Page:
Finding A Needle In A Haystack: How a Yale Study Used Genetic Implications to Treat Cervical Cancer

Cancer is caused by a series of genetic mutations, and an understanding of these genetic mutations in cancerous cells is crucial to the future development of cancer treatment. Cervical cancer specifically, has a particularly poor prognosis, making mutation targeted treatment a significant “unmet medical need ,” an unofficial term often used to describe diseases with few 1 treatment options.

However, discovering what these mutations are and how they inhibit cellular function is like looking for a needle in a haystack. Dr. Alessandro Santin, the leader of Yale Cancer Center’s Gynecologic Oncology Disease Aligned Research Team, is helping pave the way towards making mutation-targeted cervical cancer therapies a reality. He and his team not only discovered mutations that led to the spread of cervical cancer, but also developed a treatment specific to these mutations.

Dr. Santin and his team performed whole-exome sequencing, a technique used to quickly sequence the protein-coding regions of the human genome, on the tumor cells of sixty-nine cervical carcinoma patients. They discovered mutations in a signaling pathway within cervical cancer cells.

“The signaling pathway is the method that the cell has to communicate what happens outside, to the inside of the cell,” explains Santin. These signaling pathways are usually controlled by a receptor on the surface of the cell which, once bound to an extracellular signaling protein, becomes activated and causes the subsequent activation of other proteins on the inside of the cell. These intracellular proteins are called “downstream” effectors, and the communication between these proteins and the rest of the cell controls cell function.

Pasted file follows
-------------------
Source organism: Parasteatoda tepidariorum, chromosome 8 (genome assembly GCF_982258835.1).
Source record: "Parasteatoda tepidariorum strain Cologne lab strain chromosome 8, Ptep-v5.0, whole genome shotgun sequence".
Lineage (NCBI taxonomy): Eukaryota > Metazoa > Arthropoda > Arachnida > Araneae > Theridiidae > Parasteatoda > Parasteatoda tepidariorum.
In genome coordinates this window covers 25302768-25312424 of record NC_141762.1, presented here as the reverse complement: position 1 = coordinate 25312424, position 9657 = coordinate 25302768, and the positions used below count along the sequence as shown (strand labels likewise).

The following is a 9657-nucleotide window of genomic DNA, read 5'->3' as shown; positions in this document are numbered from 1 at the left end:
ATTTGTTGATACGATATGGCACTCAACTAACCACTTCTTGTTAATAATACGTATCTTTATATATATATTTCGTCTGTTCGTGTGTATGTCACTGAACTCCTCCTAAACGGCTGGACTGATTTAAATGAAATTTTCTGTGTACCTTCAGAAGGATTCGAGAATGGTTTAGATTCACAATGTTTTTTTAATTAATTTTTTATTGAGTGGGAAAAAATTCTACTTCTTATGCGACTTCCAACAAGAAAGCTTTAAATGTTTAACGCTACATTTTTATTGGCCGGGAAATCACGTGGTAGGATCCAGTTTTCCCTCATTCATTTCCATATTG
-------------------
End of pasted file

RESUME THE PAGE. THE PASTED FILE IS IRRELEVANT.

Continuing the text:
Dr. Santin and his team determined that 71% of all the tumor cells they sequenced contained at least one mutation in the genetic sequence ERBB2/PI3K/AKT/mTOR. Each of these genes codes for different proteins involved in an intracellular signaling pathway that controls apoptosis, controlled cell death, in cervical cancer cells. A mutation in the cell receptor coded for by the ERBB2 gene on the surface of cervical cancer cells resulted in the receptor being constantly activated. This persistent activation constantly signaled to the nucleus for the cell to divide, resulting in the uncontrolled proliferation of the cancerous cells and the prevention
of cell death.

The group then went on to identify a treatment that targeted the ERBB2 and P13K mutations in cell cultures and in mice. P13K codes for the downstream effector protein, PIK3CA. A combination of already existing cancer drugs, copanlisib (approved to treat
lymphoma) and neratinib (approved to treat breast cancer), proved to be particularly effective at stopping cell growth and proliferation. The neratinib blocked the mutated receptor on the surface of the cell, causing it to deactivate, while the copanlisib inactivated the PIK3CA protein. Dr. Santin says that targetting both the receptor and a downstream signaling protein makes it “much more difficult for the cell to develop resistance” against the treatment.

Santin believes that the second part of his study, the discovery of the effectiveness of the copansilib and neuratinib combination therapy, is the most important. While other studies have looked to the “genetic landscape” of cervical cancer, none had been able to identify whether the discovered mutations were important or not. “They only speculate that this mutation may be important. Here, instead, we have demonstrated that [it is important]. This preclinical part is
crucial, because otherwise you never know if a specific mutation may be a trigger.”

The copanslib and neuratinib combination therapy has tremendous prospects, and will shortly move into clinical trials.